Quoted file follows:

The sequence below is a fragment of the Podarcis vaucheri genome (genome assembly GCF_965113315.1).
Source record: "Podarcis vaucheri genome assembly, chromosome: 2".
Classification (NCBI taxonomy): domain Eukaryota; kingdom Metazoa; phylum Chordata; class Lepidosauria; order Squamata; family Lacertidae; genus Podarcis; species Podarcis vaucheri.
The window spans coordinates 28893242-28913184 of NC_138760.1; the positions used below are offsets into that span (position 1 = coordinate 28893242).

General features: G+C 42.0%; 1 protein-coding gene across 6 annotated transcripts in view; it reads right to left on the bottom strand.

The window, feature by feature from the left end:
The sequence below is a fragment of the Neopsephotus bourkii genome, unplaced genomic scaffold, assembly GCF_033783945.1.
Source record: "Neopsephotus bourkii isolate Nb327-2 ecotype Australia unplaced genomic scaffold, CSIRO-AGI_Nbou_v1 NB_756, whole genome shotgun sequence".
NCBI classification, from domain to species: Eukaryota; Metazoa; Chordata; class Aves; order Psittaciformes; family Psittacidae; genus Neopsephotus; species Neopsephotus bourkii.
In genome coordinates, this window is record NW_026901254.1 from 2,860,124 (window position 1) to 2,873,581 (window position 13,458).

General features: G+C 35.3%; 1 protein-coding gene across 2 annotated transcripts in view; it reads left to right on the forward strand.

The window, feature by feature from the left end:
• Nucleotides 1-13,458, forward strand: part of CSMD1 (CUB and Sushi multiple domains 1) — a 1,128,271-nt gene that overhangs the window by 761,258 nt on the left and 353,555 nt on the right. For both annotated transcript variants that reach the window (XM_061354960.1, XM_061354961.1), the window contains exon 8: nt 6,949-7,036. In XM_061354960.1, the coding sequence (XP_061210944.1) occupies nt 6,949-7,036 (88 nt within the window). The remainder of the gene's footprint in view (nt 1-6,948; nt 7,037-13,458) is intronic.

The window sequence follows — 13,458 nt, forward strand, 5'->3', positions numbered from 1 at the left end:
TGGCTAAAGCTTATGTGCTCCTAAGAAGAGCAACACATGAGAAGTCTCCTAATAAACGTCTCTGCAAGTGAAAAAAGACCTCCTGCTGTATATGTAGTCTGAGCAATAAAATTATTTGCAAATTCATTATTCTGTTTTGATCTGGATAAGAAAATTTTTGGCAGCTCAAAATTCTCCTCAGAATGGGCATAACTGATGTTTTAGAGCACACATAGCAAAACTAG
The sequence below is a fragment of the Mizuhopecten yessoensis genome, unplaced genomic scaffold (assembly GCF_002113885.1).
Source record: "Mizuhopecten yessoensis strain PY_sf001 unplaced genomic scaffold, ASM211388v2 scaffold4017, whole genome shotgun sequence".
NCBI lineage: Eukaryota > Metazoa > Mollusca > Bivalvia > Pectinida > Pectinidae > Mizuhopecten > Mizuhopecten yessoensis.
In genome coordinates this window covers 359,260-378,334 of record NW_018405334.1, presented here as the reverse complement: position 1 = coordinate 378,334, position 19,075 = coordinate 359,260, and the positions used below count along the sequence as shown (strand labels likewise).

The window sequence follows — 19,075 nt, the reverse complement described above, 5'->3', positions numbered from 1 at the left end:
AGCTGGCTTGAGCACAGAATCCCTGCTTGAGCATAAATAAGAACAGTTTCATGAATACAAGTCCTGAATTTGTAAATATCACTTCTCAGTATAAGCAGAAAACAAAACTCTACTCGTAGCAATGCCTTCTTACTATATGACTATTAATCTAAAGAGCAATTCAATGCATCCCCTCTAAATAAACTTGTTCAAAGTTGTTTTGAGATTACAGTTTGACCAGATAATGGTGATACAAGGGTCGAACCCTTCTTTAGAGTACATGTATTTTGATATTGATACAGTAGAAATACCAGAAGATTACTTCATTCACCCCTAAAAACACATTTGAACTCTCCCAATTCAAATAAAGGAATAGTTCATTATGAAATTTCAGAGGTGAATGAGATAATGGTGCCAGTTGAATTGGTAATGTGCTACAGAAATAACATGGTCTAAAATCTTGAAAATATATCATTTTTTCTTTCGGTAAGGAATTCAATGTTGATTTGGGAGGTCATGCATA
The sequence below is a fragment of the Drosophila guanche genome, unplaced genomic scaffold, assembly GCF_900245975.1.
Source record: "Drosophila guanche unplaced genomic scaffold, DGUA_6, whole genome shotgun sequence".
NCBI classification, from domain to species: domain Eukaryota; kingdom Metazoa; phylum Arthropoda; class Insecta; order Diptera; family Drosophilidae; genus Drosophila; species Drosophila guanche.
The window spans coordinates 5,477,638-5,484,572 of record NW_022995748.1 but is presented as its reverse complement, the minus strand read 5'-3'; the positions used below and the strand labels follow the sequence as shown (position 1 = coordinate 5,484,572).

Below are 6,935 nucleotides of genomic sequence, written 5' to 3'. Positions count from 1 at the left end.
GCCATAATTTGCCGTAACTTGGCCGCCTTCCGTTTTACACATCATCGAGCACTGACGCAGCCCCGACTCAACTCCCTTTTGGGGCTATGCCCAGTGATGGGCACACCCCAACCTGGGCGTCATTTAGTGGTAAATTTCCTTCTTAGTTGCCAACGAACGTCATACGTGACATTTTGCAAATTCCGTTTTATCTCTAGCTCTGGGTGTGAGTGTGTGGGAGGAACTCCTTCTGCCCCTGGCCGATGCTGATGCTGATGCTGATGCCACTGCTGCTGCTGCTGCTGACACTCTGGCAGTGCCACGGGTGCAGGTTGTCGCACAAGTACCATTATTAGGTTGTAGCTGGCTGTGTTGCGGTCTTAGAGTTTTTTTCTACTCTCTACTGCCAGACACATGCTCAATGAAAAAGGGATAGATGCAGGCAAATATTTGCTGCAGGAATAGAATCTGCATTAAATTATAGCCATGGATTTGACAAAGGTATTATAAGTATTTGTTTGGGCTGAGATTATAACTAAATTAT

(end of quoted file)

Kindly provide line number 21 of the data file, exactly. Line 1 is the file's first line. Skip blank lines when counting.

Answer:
AGCTGGCTTGAGCACAGAATCCCTGCTTGAGCATAAATAAGAACAGTTTCATGAATACAAGTCCTGAATTTGTAAATATCACTTCTCAGTATAAGCAGAAAACAAAACTCTACTCGTAGCAATGCCTTCTTACTATATGACTATTAATCTAAAGAGCAATTCAATGCATCCCCTCTAAATAAACTTGTTCAAAGTTGTTTTGAGATTACAGTTTGACCAGATAATGGTGATACAAGGGTCGAACCCTTCTTTAGAGTACATGTATTTTGATATTGATACAGTAGAAATACCAGAAGATTACTTCATTCACCCCTAAAAACACATTTGAACTCTCCCAATTCAAATAAAGGAATAGTTCATTATGAAATTTCAGAGGTGAATGAGATAATGGTGCCAGTTGAATTGGTAATGTGCTACAGAAATAACATGGTCTAAAATCTTGAAAATATATCATTTTTTCTTTCGGTAAGGAATTCAATGTTGATTTGGGAGGTCATGCATA